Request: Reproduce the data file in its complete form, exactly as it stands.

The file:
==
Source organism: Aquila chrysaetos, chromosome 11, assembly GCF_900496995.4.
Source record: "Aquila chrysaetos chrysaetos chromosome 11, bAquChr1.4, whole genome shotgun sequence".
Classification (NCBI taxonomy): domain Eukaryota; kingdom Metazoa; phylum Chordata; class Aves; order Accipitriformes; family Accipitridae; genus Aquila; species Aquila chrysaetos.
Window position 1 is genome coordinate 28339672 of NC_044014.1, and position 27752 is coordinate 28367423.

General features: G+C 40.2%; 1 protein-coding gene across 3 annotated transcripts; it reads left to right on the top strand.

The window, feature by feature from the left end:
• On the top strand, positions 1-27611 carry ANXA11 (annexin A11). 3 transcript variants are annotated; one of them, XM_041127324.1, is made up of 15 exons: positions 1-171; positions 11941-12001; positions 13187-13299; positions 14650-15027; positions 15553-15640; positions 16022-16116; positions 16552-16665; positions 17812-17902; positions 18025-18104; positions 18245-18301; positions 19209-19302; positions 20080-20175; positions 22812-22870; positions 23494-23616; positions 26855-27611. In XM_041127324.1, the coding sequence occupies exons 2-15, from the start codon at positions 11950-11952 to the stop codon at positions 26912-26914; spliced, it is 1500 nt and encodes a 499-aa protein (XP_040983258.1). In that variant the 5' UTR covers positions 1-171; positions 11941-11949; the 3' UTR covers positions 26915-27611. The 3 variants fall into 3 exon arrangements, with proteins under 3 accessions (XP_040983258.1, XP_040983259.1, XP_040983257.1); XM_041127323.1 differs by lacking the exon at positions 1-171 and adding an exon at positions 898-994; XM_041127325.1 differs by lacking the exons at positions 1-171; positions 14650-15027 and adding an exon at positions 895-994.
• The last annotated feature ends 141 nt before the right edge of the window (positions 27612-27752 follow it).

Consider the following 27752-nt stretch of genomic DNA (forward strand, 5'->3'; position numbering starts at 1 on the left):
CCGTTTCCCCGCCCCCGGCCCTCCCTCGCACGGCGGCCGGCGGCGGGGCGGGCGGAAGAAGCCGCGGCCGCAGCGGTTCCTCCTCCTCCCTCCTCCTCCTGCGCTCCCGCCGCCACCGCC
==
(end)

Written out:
Source organism: Aquila chrysaetos, chromosome 11, assembly GCF_900496995.4.
Source record: "Aquila chrysaetos chrysaetos chromosome 11, bAquChr1.4, whole genome shotgun sequence".
Classification (NCBI taxonomy): domain Eukaryota; kingdom Metazoa; phylum Chordata; class Aves; order Accipitriformes; family Accipitridae; genus Aquila; species Aquila chrysaetos.
Window position 1 is genome coordinate 28339672 of NC_044014.1, and position 27752 is coordinate 28367423.

General features: G+C 40.2%; 1 protein-coding gene across 3 annotated transcripts; it reads left to right on the top strand.

The window, feature by feature from the left end:
• On the top strand, positions 1-27611 carry ANXA11 (annexin A11). 3 transcript variants are annotated; one of them, XM_041127324.1, is made up of 15 exons: positions 1-171; positions 11941-12001; positions 13187-13299; positions 14650-15027; positions 15553-15640; positions 16022-16116; positions 16552-16665; positions 17812-17902; positions 18025-18104; positions 18245-18301; positions 19209-19302; positions 20080-20175; positions 22812-22870; positions 23494-23616; positions 26855-27611. In XM_041127324.1, the coding sequence occupies exons 2-15, from the start codon at positions 11950-11952 to the stop codon at positions 26912-26914; spliced, it is 1500 nt and encodes a 499-aa protein (XP_040983258.1). In that variant the 5' UTR covers positions 1-171; positions 11941-11949; the 3' UTR covers positions 26915-27611. The 3 variants fall into 3 exon arrangements, with proteins under 3 accessions (XP_040983258.1, XP_040983259.1, XP_040983257.1); XM_041127323.1 differs by lacking the exon at positions 1-171 and adding an exon at positions 898-994; XM_041127325.1 differs by lacking the exons at positions 1-171; positions 14650-15027 and adding an exon at positions 895-994.
• The last annotated feature ends 141 nt before the right edge of the window (positions 27612-27752 follow it).

Consider the following 27752-nt stretch of genomic DNA (forward strand, 5'->3'; position numbering starts at 1 on the left):
CCGTTTCCCCGCCCCCGGCCCTCCCTCGCACGGCGGCCGGCGGCGGGGCGGGCGGAAGAAGCCGCGGCCGCAGCGGTTCCTCCTCCTCCCTCCTCCTCCTGCGCTCCCGCCGCCACCGCC